What tends to be the first word you think of when you hear about all the different global cuisines? Latin American food might bring to mind “fresh,” French food, perhaps “rich.” How about Asian? Fresh, rich, sweet, sour, spicy — the list could go on-and-on. I know they do in mine. When chefs are able to harness the exotic overseas ingredients of Asia and create something special, it will always keep me coming back for more, again and again…and again.

But, please don’t mistake this food for fusion. “Fusion” (a dreaded description to many chefs) may translate to a slab of miso compound butter melting on top of your cut of steak with a side of steamed baby bok choy and these 10 establishments are so much more than that.

Anju (Calgary, AB)

It’s hard not to draw comparisons between one of Calgary’s top restaurants and Momofuku (Toronto’s or otherwise), as very few upscale restaurants focus on Korean-style cuisine — aside from maybe tossing a spoonful of gochujang into something here and there. Chef Roy Oh is making waves these days with his dishes such as the gochujang chicken wings, crispy-fried tofu with lemon aioli and sautéed kimchi (my personal favourite) and a well-crafted bibimbap. This place is busy from lunch to late night, so I’d highly recommend a reservation.

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Anju’s Crispy Tofu

Bambudda (Vancouver, BC)

Fans of Top Chef Canada will remember executive chef Curtis Luk from Top Chef Canada season 2. Originally from Ottawa, Luk moved to Vancouver to help fellow TCC alum, Trevor Bird open Fable several years ago. He then went on to The Parker, a vegetarian restaurant in the city that also draws its inspiration from Asian cuisine and has now been serving up his take on Chinese here in the Gastown neighbourhood. His yuba-wrapped tuna with house-made XO sauce and the twice-cooked eggplant with crispy noodles and sesame are two perfectly great reasons to make plans to swing by here for a meal!

Bao Bei (Vancouver, BC)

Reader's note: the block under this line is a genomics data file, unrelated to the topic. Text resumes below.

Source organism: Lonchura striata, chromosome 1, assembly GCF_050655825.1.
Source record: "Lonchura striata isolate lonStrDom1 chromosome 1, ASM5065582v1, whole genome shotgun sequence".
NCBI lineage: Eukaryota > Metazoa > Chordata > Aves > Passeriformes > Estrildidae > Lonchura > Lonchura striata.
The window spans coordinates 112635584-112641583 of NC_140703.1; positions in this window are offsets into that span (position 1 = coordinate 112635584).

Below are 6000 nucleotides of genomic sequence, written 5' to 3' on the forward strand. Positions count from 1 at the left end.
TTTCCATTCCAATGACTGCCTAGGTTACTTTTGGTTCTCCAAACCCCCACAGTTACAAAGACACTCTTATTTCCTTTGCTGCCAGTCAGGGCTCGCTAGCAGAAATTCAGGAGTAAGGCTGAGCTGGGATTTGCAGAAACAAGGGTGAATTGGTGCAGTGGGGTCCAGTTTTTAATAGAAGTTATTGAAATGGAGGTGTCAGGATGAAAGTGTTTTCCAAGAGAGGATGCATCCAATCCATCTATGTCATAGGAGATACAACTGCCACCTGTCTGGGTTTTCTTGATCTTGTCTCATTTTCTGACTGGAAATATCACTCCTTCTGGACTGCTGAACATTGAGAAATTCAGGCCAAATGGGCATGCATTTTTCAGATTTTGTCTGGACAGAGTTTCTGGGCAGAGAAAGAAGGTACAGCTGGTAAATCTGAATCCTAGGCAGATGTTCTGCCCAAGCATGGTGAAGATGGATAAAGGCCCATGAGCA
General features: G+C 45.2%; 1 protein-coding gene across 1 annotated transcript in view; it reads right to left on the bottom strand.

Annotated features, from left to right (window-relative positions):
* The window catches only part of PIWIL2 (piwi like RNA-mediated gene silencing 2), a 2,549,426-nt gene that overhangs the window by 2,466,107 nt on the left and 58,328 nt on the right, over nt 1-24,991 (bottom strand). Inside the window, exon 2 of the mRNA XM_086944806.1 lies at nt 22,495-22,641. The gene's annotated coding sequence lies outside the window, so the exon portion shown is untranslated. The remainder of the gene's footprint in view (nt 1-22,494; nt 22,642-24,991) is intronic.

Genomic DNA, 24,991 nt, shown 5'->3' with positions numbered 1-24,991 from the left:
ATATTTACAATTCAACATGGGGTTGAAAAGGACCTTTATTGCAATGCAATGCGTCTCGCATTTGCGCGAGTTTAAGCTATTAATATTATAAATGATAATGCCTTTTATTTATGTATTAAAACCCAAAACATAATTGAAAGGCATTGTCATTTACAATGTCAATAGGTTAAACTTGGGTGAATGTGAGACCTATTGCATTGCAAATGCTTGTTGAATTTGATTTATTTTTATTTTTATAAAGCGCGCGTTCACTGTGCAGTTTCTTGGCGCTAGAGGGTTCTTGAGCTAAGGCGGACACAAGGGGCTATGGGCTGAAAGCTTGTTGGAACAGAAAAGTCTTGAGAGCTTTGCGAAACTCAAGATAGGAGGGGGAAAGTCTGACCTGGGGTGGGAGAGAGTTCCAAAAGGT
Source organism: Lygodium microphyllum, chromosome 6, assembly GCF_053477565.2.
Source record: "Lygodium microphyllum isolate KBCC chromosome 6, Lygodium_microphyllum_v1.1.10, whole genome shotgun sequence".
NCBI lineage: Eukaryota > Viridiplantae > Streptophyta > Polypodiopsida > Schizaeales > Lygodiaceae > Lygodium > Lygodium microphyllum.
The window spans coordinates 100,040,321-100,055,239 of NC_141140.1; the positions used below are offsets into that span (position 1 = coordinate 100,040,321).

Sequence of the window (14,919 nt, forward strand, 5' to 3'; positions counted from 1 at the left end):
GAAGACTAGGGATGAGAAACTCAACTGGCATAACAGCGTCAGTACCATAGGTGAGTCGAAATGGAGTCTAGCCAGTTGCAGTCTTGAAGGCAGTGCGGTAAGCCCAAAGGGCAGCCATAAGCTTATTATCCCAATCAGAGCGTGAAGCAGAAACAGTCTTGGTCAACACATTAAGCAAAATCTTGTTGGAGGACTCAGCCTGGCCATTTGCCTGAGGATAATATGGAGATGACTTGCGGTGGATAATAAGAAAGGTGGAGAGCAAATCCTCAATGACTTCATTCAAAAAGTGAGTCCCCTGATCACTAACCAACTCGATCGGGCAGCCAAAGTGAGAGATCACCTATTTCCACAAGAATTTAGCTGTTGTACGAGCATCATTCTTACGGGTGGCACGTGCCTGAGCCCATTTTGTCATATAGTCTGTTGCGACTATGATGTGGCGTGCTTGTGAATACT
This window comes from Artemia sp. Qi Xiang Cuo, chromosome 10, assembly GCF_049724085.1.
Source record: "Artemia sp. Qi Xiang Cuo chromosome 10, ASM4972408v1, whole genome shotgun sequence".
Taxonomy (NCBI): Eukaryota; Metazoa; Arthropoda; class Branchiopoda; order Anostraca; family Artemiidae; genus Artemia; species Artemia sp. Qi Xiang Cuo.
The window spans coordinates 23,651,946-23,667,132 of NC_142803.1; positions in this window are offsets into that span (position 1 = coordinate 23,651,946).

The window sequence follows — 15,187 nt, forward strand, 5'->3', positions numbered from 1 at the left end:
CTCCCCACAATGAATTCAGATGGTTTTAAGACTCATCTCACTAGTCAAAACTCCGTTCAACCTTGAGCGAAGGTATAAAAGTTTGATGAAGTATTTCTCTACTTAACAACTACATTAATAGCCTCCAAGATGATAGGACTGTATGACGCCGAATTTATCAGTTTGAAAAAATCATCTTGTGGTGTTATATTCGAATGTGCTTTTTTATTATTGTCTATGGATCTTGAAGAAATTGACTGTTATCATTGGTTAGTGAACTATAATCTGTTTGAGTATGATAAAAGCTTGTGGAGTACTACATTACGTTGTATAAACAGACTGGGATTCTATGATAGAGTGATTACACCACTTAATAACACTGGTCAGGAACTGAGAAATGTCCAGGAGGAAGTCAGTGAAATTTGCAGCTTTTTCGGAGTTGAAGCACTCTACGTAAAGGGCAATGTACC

Cucumbers macerated and spiced up with Sichuan peppercorns, house-made Taiwanese sausage and soy-marinated eggplant are a great trio to begin the night here. Moving onto bigger (and even bigger) share plates, don’t overlook the Shan Tofu, a chickpea tofu that’s made in-house with pickled mushrooms and carrots and dashi, it’s a real winner. Bao Bei’s “Kick Ass House Fried Rice” is just that, as is the crispy pork belly with potatoes and Vietnamese dressing.

They don’t take reservations, so come early or else you’ll be waiting awhile to eat. That being said, having to wait isn’t so bad because you can also grab one of the potent, yet top notch cocktails the The Keefer Bar, just next door.

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Anju’s Bibimbap (left) and Gochujang Wings (right)

Chantecler (Toronto, ON)

With only 10 dishes on the menu, things are kept short and sweet here at this popular place on Queen Street West. Asian-style wings with crispy garlic and scallions or the calamari with peanut tamarind sauce are easy enough to share with some friends while you talk and sip on a gin and grapefruit tonic or even a glass of wine, of which they have a great selection.

daiLo (Toronto, ON)

Owner Nick Liu and his right-hand man, chef de cuisine Dennis Tay (from Top Chef Canada season 3) create some beautiful plates like their now signature fried watermelon–seriously, don’t knock it ‘til you try it–at this hot spot on College. If you forget to make a reservation or if you’re a little early for your table, pop upstairs to daiLo’s lounge (Lopan) to sip on some funky drinks like The Geisha, made with gin, sherry, ginger liqueur and yuzu. A perfect precursor to what I can practically guarantee with be an amazing dinner.